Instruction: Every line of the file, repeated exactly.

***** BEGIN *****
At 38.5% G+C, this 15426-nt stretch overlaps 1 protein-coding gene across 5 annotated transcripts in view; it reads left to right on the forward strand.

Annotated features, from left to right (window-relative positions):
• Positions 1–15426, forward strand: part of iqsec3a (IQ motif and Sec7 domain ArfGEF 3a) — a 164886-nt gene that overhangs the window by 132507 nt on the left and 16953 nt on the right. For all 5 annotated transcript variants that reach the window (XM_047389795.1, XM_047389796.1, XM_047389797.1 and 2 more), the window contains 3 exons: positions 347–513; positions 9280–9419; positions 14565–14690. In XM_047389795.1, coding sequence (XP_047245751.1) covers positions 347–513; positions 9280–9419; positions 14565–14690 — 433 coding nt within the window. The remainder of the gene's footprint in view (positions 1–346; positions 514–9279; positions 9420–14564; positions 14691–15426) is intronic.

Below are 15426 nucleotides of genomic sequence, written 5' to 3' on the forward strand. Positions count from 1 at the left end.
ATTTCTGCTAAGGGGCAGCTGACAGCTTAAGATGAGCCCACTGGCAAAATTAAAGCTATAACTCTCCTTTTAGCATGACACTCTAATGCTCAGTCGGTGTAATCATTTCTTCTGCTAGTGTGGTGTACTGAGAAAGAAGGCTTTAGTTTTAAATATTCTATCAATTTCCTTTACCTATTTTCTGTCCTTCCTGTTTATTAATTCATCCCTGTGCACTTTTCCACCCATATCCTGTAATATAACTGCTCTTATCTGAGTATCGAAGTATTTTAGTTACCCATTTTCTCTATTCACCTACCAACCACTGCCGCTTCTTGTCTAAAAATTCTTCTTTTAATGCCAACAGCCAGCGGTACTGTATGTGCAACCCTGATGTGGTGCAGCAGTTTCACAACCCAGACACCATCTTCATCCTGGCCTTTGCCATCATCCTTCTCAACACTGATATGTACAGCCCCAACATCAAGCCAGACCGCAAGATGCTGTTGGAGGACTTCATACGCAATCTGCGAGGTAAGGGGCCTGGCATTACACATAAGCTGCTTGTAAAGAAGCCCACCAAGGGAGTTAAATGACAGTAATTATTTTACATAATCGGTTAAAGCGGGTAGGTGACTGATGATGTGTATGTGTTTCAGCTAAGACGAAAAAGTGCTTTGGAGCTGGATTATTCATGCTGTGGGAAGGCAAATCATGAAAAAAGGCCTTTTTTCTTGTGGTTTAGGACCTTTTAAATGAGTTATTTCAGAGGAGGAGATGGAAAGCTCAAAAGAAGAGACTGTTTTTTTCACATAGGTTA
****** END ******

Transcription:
At 38.5% G+C, this 15426-nt stretch overlaps 1 protein-coding gene across 5 annotated transcripts in view; it reads left to right on the forward strand.

Annotated features, from left to right (window-relative positions):
• Positions 1–15426, forward strand: part of iqsec3a (IQ motif and Sec7 domain ArfGEF 3a) — a 164886-nt gene that overhangs the window by 132507 nt on the left and 16953 nt on the right. For all 5 annotated transcript variants that reach the window (XM_047389795.1, XM_047389796.1, XM_047389797.1 and 2 more), the window contains 3 exons: positions 347–513; positions 9280–9419; positions 14565–14690. In XM_047389795.1, coding sequence (XP_047245751.1) covers positions 347–513; positions 9280–9419; positions 14565–14690 — 433 coding nt within the window. The remainder of the gene's footprint in view (positions 1–346; positions 514–9279; positions 9420–14564; positions 14691–15426) is intronic.

Below are 15426 nucleotides of genomic sequence, written 5' to 3' on the forward strand. Positions count from 1 at the left end.
ATTTCTGCTAAGGGGCAGCTGACAGCTTAAGATGAGCCCACTGGCAAAATTAAAGCTATAACTCTCCTTTTAGCATGACACTCTAATGCTCAGTCGGTGTAATCATTTCTTCTGCTAGTGTGGTGTACTGAGAAAGAAGGCTTTAGTTTTAAATATTCTATCAATTTCCTTTACCTATTTTCTGTCCTTCCTGTTTATTAATTCATCCCTGTGCACTTTTCCACCCATATCCTGTAATATAACTGCTCTTATCTGAGTATCGAAGTATTTTAGTTACCCATTTTCTCTATTCACCTACCAACCACTGCCGCTTCTTGTCTAAAAATTCTTCTTTTAATGCCAACAGCCAGCGGTACTGTATGTGCAACCCTGATGTGGTGCAGCAGTTTCACAACCCAGACACCATCTTCATCCTGGCCTTTGCCATCATCCTTCTCAACACTGATATGTACAGCCCCAACATCAAGCCAGACCGCAAGATGCTGTTGGAGGACTTCATACGCAATCTGCGAGGTAAGGGGCCTGGCATTACACATAAGCTGCTTGTAAAGAAGCCCACCAAGGGAGTTAAATGACAGTAATTATTTTACATAATCGGTTAAAGCGGGTAGGTGACTGATGATGTGTATGTGTTTCAGCTAAGACGAAAAAGTGCTTTGGAGCTGGATTATTCATGCTGTGGGAAGGCAAATCATGAAAAAAGGCCTTTTTTCTTGTGGTTTAGGACCTTTTAAATGAGTTATTTCAGAGGAGGAGATGGAAAGCTCAAAAGAAGAGACTGTTTTTTTCACATAGGTTA